ICF Research Helps Measure the Magnitude of the U.S. Stock Market Drop
The January 6, 2009 Economist.com story “Boom and bust” reported that 2008 was the second-worst performing year for the U.S. stock market since 1825. Belgian asset management firm Value Square performed the calculation using, in part, historical data from the New York Stock Exchange History Research Project. The project is an on-going effort of the International Center for Finance (ICF) at the Yale School of Management to collect price and dividend information on NYSE stocks from the beginning of the exchange to the present. The database allows researchers to test hypotheses about U.S. capital markets and analyze long-term trends and performance. The ICF also maintains historical databases for the London, Shanghai, and St. Petersburg Stock Exchanges.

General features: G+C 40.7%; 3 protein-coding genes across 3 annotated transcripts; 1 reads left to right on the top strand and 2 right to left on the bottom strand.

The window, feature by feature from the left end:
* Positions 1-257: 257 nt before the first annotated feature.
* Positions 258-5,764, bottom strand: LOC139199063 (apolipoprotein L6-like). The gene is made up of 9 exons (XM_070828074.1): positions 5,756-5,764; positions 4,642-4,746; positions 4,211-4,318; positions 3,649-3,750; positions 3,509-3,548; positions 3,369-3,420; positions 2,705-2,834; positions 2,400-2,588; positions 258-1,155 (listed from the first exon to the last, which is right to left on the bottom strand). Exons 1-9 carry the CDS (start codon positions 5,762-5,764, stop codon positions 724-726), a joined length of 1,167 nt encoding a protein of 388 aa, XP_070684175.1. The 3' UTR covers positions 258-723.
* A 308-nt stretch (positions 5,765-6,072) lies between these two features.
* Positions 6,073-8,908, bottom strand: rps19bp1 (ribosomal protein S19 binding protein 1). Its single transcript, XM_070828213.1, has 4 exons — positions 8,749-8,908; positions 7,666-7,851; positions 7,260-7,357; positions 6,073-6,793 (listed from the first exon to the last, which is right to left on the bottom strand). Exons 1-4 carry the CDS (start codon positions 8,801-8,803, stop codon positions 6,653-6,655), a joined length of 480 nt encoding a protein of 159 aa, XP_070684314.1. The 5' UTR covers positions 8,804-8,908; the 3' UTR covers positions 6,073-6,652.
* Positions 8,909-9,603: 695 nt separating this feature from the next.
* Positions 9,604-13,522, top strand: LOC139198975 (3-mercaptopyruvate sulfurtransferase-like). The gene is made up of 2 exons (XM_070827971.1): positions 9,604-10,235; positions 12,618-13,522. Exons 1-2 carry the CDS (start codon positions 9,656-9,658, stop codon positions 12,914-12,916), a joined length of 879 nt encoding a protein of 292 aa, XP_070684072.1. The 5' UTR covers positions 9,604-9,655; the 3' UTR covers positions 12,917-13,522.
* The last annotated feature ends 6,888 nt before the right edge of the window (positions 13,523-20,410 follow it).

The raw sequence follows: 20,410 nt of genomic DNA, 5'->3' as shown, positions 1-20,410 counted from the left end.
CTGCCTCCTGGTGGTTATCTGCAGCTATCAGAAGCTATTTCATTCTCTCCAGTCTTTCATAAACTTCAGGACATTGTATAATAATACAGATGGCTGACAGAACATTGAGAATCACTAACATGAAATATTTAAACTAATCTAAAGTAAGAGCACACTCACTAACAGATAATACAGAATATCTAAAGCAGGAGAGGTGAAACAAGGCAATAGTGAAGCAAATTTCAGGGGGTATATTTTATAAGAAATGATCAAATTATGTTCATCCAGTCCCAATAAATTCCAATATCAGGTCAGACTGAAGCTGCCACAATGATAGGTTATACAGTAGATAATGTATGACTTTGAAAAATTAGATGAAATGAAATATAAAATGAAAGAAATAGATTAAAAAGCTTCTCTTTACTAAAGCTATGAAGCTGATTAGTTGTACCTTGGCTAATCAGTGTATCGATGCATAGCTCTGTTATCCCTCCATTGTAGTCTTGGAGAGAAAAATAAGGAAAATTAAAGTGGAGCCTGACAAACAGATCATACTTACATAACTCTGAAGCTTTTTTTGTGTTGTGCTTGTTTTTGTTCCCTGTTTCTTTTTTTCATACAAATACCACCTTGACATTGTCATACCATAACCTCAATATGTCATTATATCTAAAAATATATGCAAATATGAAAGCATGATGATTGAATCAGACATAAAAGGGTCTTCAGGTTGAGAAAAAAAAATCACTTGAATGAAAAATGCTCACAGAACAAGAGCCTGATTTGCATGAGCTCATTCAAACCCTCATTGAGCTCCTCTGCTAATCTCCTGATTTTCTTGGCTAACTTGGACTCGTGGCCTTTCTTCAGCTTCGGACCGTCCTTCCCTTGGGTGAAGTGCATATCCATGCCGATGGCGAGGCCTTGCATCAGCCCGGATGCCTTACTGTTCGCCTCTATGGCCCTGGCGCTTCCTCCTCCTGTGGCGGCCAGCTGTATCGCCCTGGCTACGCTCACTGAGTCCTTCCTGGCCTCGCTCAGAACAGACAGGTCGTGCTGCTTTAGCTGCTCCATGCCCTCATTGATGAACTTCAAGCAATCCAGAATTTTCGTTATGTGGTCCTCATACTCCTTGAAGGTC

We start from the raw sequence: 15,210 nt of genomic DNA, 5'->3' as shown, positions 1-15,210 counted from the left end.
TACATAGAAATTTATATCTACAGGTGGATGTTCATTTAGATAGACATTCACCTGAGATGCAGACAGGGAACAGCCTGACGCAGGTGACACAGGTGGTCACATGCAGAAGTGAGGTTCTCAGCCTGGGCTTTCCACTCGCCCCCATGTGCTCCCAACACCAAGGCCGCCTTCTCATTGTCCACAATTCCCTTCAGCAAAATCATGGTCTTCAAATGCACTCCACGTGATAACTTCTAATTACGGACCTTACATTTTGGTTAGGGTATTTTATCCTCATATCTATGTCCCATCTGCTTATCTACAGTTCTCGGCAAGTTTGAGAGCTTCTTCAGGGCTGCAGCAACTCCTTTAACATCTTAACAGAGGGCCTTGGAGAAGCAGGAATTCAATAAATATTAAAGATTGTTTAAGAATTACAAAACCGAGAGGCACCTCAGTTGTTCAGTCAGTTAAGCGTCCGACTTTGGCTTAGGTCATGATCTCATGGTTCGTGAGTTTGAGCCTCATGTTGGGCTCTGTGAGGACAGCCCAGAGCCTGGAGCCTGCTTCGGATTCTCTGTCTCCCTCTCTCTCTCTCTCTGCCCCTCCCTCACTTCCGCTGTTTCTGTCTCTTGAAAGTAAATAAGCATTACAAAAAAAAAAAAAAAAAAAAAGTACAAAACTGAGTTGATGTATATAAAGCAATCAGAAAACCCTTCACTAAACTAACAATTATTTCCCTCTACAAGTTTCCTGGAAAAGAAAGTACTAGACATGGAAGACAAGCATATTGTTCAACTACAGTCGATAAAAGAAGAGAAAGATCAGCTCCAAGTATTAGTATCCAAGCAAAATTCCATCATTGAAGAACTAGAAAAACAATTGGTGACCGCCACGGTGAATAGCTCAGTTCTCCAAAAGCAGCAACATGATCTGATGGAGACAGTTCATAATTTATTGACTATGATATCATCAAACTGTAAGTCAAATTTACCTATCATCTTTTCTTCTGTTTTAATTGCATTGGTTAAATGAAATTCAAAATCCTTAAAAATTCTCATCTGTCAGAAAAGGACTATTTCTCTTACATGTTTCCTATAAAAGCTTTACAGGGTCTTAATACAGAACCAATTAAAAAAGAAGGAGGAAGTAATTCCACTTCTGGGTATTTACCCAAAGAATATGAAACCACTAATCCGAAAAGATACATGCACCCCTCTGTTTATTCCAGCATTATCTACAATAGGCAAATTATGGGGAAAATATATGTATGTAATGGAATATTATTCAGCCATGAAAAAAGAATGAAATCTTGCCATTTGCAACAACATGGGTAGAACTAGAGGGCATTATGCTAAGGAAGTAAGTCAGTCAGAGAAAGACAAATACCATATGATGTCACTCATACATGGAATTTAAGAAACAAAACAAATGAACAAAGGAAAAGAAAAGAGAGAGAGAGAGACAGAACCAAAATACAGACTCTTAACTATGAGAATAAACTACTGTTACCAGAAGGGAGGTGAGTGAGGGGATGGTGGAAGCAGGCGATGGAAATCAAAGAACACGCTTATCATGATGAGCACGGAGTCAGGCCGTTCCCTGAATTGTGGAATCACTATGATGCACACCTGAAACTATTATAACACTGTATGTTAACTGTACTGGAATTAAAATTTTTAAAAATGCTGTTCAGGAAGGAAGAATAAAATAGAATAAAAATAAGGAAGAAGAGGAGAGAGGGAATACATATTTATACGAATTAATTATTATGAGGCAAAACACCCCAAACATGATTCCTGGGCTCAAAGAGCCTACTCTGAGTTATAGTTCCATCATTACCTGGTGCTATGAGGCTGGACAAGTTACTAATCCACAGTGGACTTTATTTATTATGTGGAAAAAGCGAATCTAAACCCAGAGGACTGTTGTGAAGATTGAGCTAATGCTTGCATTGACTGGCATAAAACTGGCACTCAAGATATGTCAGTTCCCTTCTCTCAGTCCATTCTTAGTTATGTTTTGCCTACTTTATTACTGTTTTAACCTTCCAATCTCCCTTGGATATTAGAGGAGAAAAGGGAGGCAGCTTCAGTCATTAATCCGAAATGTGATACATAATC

“History is the true measure of the current financial crisis,” said William N. Goetzmann, the Edwin J. Beinecke Professor of Finance and Management Studies and Director of the International Center for Finance. “It provides a crucial perspective on the magnitude of the current financial turmoil. 2008 was one of the worst years for U.S. equities since the beginning of the New York Stock Exchange.”
Visit the NYSE History Research Project.